Illinois Child Custody Evaluations

During your parental responsibilities case, the judge may order a child custody evaluation. The evaluator, usually a psychologist or psychiatrist, will study you, the other parent and your child to give an official custody recommendation.

There are three types of evaluations you should be aware of: 604.10(b), 604.10(c) and 215. These names come from the state codes that govern them.

Custody X Change is software that creates customizable parenting plans and custody schedules.

Make My Illinois Plan Now

Types of evaluations

A 604.10(b) evaluation is the standard evaluation ordered by a court. It helps the judge make decisions about parental responsibilities and parenting time.

If you find fault with a court-ordered 604.10(b) evaluation, you can request a 604.10(c) evaluation. The only difference between the two is the evaluator. When a party requests a 604.10(c) evaluation, they select the evaluator and pay all associated costs.

A 215 evaluation investigates the mental or physical fitness of a parent. Often, the evaluator only needs to meet with the parent once before submitting a report.

Common reasons for evaluations

The court orders an evaluation when more information about a family's circumstances would help decide the best parenting arrangement for a child. Concerns about the following often prompt custody evaluations:

The judge may also order an evaluation if a parent or the child's representative requests one.

Selecting and paying an evaluator

Evaluators are licensed professionals who meet state standards. The judge may assign an evaluator to your case or you may choose one from a court-approved list. Your evaluator must be a neutral third party with no connection to you or your family.

Evaluations can cost several thousand dollars. The judge may order parents to split the evaluator's fee based on their relative incomes, or have one parent assume most or all of the costs.

During the evaluation

Evaluations can last weeks or months while the evaluator studies the dynamics between the child and each parent in multiple ways. He or she may:

  • Interview the child and parents individually
  • Conduct psychological testing on the family
  • Observe the family at home
  • Interview friends, relatives and others involved with the family (like teachers or doctors)

The evaluator may interview each person multiple times.

You may need to submit personal health documents and take part in psychological testing. If you protest, the judge can order you to comply.

Evaluator's report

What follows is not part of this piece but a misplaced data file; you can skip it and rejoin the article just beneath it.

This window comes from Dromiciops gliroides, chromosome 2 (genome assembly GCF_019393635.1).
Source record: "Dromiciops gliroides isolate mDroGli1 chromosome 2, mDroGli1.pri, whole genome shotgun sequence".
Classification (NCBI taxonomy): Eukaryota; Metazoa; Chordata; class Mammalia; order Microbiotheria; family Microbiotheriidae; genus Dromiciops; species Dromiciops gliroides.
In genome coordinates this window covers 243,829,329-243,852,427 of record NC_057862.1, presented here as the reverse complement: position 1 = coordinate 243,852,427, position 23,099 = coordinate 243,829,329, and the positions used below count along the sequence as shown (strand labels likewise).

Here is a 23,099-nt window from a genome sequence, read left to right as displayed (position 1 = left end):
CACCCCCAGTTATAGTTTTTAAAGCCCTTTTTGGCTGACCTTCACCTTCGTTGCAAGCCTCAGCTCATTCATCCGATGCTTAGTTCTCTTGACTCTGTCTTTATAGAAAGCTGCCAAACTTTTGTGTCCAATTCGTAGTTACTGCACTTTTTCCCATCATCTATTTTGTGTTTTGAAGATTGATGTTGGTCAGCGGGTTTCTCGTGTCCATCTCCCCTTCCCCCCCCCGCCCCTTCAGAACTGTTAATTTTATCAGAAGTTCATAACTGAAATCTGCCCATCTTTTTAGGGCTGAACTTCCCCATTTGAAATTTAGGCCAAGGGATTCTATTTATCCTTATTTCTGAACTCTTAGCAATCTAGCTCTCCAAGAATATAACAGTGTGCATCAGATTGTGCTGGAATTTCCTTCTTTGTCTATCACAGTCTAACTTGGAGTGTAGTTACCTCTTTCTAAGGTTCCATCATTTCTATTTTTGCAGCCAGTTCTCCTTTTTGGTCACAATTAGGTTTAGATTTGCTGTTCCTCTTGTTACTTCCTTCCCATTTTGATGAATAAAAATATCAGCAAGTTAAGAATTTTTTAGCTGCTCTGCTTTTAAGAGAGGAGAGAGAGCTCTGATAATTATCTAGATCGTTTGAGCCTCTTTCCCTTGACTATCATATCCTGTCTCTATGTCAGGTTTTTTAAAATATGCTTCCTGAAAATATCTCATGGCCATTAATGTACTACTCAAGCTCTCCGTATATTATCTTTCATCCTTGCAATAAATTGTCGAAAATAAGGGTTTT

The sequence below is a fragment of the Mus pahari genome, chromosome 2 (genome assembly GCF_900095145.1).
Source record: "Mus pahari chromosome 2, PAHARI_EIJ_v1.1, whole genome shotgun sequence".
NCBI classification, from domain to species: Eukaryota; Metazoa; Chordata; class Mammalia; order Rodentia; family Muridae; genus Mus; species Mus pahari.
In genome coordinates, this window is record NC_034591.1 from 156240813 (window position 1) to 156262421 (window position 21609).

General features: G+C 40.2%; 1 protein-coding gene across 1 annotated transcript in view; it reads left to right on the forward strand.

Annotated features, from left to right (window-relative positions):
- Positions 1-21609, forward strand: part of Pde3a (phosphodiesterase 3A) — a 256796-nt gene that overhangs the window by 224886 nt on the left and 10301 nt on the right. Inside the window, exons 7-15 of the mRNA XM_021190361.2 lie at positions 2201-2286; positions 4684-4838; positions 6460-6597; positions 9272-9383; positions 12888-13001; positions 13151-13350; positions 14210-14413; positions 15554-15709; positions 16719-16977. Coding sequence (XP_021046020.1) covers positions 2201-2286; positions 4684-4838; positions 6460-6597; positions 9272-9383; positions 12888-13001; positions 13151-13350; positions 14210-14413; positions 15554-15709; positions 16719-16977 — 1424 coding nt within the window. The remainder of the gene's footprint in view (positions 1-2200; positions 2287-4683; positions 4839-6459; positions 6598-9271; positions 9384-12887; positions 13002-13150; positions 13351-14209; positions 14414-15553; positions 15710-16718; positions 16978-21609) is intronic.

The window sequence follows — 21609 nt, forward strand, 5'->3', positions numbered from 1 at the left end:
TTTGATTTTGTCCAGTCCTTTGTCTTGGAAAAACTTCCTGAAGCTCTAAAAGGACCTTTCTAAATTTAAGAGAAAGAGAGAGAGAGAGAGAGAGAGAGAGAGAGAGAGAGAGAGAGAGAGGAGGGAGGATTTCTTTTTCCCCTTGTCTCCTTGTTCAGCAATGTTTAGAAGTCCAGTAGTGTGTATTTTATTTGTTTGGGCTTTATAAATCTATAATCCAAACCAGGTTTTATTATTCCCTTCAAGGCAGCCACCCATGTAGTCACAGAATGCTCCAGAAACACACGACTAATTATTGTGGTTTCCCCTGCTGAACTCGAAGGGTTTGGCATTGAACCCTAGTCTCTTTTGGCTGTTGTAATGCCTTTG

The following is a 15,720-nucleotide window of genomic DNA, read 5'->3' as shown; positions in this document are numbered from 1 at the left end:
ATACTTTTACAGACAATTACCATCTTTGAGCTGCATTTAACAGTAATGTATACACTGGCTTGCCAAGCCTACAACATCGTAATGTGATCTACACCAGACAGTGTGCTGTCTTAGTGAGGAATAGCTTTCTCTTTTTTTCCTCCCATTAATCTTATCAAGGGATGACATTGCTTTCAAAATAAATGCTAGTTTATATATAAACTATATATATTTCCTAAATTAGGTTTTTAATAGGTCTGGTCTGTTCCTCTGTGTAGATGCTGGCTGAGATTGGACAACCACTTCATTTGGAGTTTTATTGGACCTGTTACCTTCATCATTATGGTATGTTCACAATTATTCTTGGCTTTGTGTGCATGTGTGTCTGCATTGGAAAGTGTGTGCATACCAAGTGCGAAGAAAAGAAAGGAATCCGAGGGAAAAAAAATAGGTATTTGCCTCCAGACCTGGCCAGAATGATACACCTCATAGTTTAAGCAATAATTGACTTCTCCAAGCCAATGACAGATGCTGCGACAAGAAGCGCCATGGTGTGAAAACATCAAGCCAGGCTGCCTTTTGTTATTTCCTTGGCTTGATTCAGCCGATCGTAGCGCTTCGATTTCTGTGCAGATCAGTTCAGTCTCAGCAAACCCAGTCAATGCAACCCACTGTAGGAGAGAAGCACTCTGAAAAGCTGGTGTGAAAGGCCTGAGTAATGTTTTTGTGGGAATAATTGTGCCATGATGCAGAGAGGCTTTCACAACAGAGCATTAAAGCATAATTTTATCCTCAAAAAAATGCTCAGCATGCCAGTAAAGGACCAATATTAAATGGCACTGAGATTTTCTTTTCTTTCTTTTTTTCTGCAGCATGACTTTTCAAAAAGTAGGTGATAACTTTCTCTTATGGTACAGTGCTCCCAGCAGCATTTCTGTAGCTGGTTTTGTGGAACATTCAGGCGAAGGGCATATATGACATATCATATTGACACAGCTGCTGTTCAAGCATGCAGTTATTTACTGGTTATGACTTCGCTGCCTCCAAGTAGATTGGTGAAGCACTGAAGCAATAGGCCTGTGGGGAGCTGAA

At the end of the process, the evaluator will submit a report for the judge to review before issuing a final judgment.

The report will detail the strengths and weaknesses of each parent, the relationships among the parties and a recommendation for the division of parental responsibilities and parenting time.

In most cases, the judge will rule in line with the evaluator's findings.

Special circumstances

A party or judge can ask the evaluator to testify about the final report before the court. This gives both parties the opportunity to question the evaluator.

Your evaluator will watch for signs of parental alienation, which is when a parent manipulates their child's relationship with the other parent through false claims. If the evaluator detects alienation, he or she will recommend family therapy. The alienated parent may receive sole parental responsibility or parenting time that increases gradually.

Tips for parents going through an evaluation
  • Meet with an attorney or use other resources to understand the process.
  • Take all interactions with the evaluator seriously. Arrive on time, dress neatly, be prepared with documents, etc.
  • Always show that your child is a priority in your life. Keep their interests and needs at the forefront, rather than your own.
  • Remember your words and actions will go into a report. Treat the evaluator with respect, and don't argue.
  • Be honest. Recognize both your strengths and your weaknesses as a parent.
  • Try not to speak negatively about the other parent.
  • Don't coach your child.
  • Be forthcoming with any questions you have.
Staying organized

Evaluations add complexity to an already-complex process.

Throughout your case, you may need to create a parenting plan, draft parenting time schedules, track time with your child, keep a log about interactions with the other parent, and more.

The Custody X Change app enables you to do all of this in one place. With a parenting plan template, visual parenting time calendars, a digital journal and beyond, Custody X Change makes sure you're prepared for whatever arises in your journey to parental responsibilities and parenting time.

Take advantage of our technology to stay on top of all the moving parts of your case.

Custody X Change is software that creates customizable parenting plans and custody schedules.

Make My Illinois Plan Now

Custody X Change is software that creates customizable parenting plans and custody schedules.

Make My Plan
x

Custody X Change is software that creates customizable parenting plans and custody schedules.

Make My Illinois Plan Now

No thanks, I don't need a parenting plan